You’ve likely heard the phrase “content is king,” and nowhere is this more true than in B2B SEO. As mentioned, a primary goal is to convince Google your business is the authority on topical areas related to your products and services.
Google rewards topical authority with higher organic visibility, a key benefit of content marketing.
While not easy, at a local level, there is a significant opportunity to become an expert by consistently producing relevant, high-quality content that addresses your customers’ needs at each stage of the buying cycle.
Establish your website, blog, or other content such as instructional or promotional videos, as the go-to resource for customer questions and answers in your service area.
As such, the keywords you use within your content should include local identifiers, e.g., “commercial real estate trends in [location]” or “leasing office space in [location].”
The same content should then link back to your primary ranking product and service pages, where appropriate, to further boost their overall authority.
All content should work together to lead customers from their initial search for a solution to purchasing.
Another way to establish authority within a community or service area is to become an active participant.
Some of the ways a business can engage with its community include:
In each case, publish and promote your participation in these activities via your business website and/or social media properties.
Where possible, also seek out opportunities to gain inbound links to relevant pages of your website from any partnering organizations.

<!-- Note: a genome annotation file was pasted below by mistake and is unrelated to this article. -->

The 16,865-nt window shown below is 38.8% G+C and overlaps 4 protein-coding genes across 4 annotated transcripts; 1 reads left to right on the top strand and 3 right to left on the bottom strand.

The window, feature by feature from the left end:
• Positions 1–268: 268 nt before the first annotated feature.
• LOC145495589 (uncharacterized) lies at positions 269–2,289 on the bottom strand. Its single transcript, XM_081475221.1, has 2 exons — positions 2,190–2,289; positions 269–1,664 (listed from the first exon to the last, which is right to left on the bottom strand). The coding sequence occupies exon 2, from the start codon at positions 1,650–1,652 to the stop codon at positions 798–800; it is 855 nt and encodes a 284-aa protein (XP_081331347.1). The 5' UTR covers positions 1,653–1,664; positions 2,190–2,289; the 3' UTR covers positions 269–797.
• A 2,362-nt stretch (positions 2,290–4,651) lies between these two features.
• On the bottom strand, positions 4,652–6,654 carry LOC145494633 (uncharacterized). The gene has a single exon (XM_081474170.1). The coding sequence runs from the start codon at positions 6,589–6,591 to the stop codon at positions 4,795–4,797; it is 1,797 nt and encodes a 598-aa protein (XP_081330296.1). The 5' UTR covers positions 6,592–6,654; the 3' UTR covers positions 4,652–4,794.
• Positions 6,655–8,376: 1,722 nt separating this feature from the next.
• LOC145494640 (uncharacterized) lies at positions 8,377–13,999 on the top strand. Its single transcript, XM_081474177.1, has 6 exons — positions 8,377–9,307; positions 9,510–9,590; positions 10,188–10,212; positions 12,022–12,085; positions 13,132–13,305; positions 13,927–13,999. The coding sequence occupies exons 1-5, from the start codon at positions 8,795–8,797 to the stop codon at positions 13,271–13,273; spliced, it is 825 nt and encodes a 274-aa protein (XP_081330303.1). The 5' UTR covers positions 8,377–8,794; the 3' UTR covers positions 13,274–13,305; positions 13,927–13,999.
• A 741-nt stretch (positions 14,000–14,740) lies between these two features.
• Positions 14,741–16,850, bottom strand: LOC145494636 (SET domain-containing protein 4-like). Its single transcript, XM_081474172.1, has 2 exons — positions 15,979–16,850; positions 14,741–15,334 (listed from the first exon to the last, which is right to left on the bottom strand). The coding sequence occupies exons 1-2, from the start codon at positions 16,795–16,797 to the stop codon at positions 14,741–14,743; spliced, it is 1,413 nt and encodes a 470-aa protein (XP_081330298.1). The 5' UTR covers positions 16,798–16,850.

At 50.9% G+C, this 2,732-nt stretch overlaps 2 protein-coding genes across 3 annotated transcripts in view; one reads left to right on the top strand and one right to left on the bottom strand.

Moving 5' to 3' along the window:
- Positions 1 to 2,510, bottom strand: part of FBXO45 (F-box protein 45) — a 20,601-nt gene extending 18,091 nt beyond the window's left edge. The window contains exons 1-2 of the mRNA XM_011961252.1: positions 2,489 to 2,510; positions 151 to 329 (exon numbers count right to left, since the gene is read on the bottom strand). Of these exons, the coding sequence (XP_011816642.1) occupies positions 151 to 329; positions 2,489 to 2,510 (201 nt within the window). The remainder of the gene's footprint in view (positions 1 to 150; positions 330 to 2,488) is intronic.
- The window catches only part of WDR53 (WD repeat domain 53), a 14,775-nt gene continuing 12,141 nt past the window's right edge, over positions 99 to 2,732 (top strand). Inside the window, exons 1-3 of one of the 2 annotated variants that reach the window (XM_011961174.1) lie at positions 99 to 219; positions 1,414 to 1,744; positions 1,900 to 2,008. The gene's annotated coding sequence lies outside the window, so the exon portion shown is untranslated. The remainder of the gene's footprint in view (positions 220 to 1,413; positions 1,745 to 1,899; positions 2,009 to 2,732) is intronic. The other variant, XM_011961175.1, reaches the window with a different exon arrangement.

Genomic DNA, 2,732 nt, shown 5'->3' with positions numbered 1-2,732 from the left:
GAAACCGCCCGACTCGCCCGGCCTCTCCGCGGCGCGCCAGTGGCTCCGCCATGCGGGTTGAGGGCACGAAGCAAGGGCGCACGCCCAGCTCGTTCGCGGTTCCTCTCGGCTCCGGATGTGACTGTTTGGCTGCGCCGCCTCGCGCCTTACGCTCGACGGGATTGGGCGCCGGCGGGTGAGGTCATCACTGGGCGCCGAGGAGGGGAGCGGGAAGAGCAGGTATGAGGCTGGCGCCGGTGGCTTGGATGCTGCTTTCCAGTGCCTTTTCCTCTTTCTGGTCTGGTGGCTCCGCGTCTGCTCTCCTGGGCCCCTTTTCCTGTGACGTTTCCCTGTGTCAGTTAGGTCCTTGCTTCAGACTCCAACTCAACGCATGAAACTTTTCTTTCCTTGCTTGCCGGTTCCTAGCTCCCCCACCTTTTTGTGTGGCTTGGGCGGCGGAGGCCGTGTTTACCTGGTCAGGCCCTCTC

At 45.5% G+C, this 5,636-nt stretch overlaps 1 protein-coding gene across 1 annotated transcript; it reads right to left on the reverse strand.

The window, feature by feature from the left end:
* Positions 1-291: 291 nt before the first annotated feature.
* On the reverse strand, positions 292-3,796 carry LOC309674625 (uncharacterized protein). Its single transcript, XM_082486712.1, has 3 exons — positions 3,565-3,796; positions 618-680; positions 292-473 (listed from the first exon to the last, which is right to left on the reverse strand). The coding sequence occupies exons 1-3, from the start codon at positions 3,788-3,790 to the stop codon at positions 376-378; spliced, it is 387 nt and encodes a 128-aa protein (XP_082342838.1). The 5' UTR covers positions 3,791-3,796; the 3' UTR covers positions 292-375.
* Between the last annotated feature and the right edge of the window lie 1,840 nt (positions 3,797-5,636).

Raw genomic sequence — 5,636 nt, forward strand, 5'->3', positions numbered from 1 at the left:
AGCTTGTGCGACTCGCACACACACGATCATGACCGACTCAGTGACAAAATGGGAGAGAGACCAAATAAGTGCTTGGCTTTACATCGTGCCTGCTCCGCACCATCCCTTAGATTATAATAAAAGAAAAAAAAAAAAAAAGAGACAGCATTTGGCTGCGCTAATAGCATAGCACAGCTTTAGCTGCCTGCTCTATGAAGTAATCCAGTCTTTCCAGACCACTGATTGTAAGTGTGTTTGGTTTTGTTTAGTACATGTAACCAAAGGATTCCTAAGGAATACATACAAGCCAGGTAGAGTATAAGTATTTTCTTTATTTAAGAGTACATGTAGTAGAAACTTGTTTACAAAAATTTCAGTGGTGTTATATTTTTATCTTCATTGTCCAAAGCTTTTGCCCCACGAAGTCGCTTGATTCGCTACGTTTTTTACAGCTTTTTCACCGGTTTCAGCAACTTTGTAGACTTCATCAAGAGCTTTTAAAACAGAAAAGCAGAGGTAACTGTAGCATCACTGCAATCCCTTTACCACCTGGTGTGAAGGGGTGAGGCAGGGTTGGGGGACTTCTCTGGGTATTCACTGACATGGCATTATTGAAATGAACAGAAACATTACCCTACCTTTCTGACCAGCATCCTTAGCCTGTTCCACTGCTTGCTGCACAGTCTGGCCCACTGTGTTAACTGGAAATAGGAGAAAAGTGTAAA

These links are valuable signals to the search engines as they help further validate your local presence.
Before you can analyze your competitors, you need to properly identify them, which can sometimes be enlightening when it comes to online competition.
Once you’ve established the topical keywords you want to be found for, use them to understand which competitive domains consistently appear in the search results, particularly those outranking you.
You can perform technical website and content audits to understand how these competitive sites may outperform yours.
You can also look into your competitor’s backlink profiles to see if there are websites where they’ve obtained relevant, high authority links where you have not.
Finally, pay attention to the content they create and the frequency to guide your own content marketing cadence.
As mentioned, the goal is to establish your business as the local expert, and this may take some effort if others are on the same path.
The final analysis of your local authority and visibility falls on your customers’ validation of your business through their search, visit, consumption, sharing, and review behavior.
The onus is ultimately on you and your business to ensure you provide your human customers with content, answers, products, and a level of service that will keep them coming back for more and telling their friends and colleagues about you.
Search engines recognize and positively rank local businesses that deliver exceptional experiences and establish a loyal, trusting human audience.
Featured Image: Kachka/Shutterstock
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Jeff has been helping organizations manage, measure, and optimize their Web presences for over 20 years. As Senior Product Manager … [Read full bio]